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View Full Version : R-L21, R-DF13 and R-DF21 in Ireland 3,500-4,000 YA



brimcmike
12-29-2015, 09:11 PM
Neolithic and Bronze Age migration to Ireland and establishment of the insular Atlantic genome.
http://www.pnas.org/content/early/2015/12/22/1518445113.full.pdf

Abstract: The Neolithic and Bronze Age transitions were profound cultural shifts catalyzed in parts of Europe by migrations, first of early farmers from the Near East and then Bronze Age herders from the Pontic Steppe. However, a decades-long, unresolved controversy is whether population change or cultural adoption occurred at the Atlantic edge, within the British Isles. We address this issue by using the first whole genome data from prehistoric Irish individuals. A Neolithic woman (3343–3020 cal BC) from a megalithic burial (10.3× coverage) possessed a genome of predominantly Near Eastern origin. She had some hunter–gatherer ancestry but belonged to a population of large effective size, suggesting a substantial influx of early farmers to the island. Three Bronze Age individuals from Rathlin Island (2026–1534 cal BC), including one high coverage (10.5×) genome, showed substantial Steppe genetic heritage indicating that the European population upheavals of the third millennium manifested all of the way from southern Siberia to the western ocean. This turnover invites the possibility of accompanying introduction of Indo-European, perhaps early Celtic, language. Irish Bronze Age haplotypic similarity is strongest within modern Irish, Scottish, and Welsh populations, and several important genetic variants that today show maximal or very high frequencies in Ireland appear at this horizon. These include those coding for lactase persistence, blue eye color, Y chromosome R1b haplotypes, and the hemochromatosis C282Y allele; to our knowledge, the first detection of a known Mendelian disease variant in prehistory. These findings together suggest the establishment of central attributes of the Irish genome 4,000 y ago.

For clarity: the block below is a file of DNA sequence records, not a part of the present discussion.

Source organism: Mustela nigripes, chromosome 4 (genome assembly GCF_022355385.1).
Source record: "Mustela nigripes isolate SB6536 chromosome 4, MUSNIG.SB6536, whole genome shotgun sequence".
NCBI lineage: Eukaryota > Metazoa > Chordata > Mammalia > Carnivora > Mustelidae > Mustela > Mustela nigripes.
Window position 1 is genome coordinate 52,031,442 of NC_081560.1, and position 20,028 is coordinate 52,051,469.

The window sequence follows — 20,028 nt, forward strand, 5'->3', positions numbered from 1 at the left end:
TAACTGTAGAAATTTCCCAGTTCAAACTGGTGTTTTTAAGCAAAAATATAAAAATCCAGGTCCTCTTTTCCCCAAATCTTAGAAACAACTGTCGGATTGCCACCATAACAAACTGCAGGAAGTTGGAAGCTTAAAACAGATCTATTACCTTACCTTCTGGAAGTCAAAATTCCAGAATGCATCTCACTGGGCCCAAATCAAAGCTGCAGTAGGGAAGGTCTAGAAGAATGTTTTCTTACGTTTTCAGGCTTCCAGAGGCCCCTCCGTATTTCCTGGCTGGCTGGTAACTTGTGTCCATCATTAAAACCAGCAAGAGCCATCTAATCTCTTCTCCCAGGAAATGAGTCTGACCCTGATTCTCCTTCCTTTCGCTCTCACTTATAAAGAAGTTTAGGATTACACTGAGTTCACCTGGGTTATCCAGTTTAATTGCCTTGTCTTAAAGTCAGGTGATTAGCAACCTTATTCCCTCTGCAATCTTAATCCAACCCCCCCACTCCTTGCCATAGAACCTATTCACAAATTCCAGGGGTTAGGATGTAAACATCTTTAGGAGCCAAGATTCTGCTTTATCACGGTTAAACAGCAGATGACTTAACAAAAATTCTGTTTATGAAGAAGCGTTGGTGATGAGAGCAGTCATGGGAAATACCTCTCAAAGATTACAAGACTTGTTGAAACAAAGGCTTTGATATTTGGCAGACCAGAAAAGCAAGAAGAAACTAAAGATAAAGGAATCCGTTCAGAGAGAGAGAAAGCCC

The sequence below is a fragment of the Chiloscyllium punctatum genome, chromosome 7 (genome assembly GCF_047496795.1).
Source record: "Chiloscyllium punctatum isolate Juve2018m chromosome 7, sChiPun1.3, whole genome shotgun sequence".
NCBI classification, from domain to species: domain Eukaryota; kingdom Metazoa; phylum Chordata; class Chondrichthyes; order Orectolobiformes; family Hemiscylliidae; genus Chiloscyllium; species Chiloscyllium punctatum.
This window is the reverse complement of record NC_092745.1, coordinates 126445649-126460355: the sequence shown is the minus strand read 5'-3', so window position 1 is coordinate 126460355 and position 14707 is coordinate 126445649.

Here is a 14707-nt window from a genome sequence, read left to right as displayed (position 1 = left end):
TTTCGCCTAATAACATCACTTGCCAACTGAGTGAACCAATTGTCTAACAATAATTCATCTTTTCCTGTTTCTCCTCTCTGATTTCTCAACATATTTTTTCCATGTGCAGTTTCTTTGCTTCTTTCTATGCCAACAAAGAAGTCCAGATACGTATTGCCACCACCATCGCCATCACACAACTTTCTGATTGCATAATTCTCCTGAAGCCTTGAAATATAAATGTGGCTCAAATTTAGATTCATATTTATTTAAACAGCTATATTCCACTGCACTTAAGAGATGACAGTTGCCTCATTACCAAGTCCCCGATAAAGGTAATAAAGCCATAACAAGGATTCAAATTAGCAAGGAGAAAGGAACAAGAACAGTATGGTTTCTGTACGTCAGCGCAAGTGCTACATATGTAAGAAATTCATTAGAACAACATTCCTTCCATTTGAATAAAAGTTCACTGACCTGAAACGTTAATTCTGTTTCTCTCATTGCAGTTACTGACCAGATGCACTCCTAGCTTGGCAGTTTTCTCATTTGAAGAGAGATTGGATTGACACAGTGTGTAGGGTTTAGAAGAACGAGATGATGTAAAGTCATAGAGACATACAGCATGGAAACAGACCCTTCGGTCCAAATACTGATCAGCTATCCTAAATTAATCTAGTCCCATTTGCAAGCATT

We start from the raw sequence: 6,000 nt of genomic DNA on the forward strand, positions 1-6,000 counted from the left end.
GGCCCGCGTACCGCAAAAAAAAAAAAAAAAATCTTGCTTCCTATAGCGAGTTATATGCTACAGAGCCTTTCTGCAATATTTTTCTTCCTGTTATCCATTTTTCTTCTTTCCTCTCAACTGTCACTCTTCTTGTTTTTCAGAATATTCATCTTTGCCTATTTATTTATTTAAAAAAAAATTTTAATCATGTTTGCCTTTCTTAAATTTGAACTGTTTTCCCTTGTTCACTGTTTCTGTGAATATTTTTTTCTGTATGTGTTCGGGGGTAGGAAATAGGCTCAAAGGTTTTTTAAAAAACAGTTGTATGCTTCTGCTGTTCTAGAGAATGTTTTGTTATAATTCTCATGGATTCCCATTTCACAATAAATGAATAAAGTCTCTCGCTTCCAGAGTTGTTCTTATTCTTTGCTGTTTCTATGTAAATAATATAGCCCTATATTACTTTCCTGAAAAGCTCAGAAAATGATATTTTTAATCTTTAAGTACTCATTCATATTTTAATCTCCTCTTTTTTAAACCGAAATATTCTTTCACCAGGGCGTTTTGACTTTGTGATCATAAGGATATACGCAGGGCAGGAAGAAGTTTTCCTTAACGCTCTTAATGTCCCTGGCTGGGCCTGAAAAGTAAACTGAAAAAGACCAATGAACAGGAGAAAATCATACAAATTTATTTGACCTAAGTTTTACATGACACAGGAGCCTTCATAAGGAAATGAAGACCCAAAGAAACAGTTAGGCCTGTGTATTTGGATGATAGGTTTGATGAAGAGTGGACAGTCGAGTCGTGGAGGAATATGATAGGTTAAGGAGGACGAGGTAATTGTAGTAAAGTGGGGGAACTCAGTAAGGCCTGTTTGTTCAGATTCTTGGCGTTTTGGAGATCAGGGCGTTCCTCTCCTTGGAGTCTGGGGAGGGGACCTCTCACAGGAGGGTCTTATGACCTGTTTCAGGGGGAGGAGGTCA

Pretty cool. B)

Rory Cain
01-23-2016, 11:53 PM
Pretty cool indeed. Until Rathlin1 was found to be Z30233+, this SNP was considered to be inseparable from CTS8704, FCC3903 and S5199. Now it appears to be upstream of those SNPs. So that is indeed a real cool discovery for one of the biggest Subclades of DF21. It remains an open question whether Rathlin2 belonged to S5488, another large sub-clade of DF21.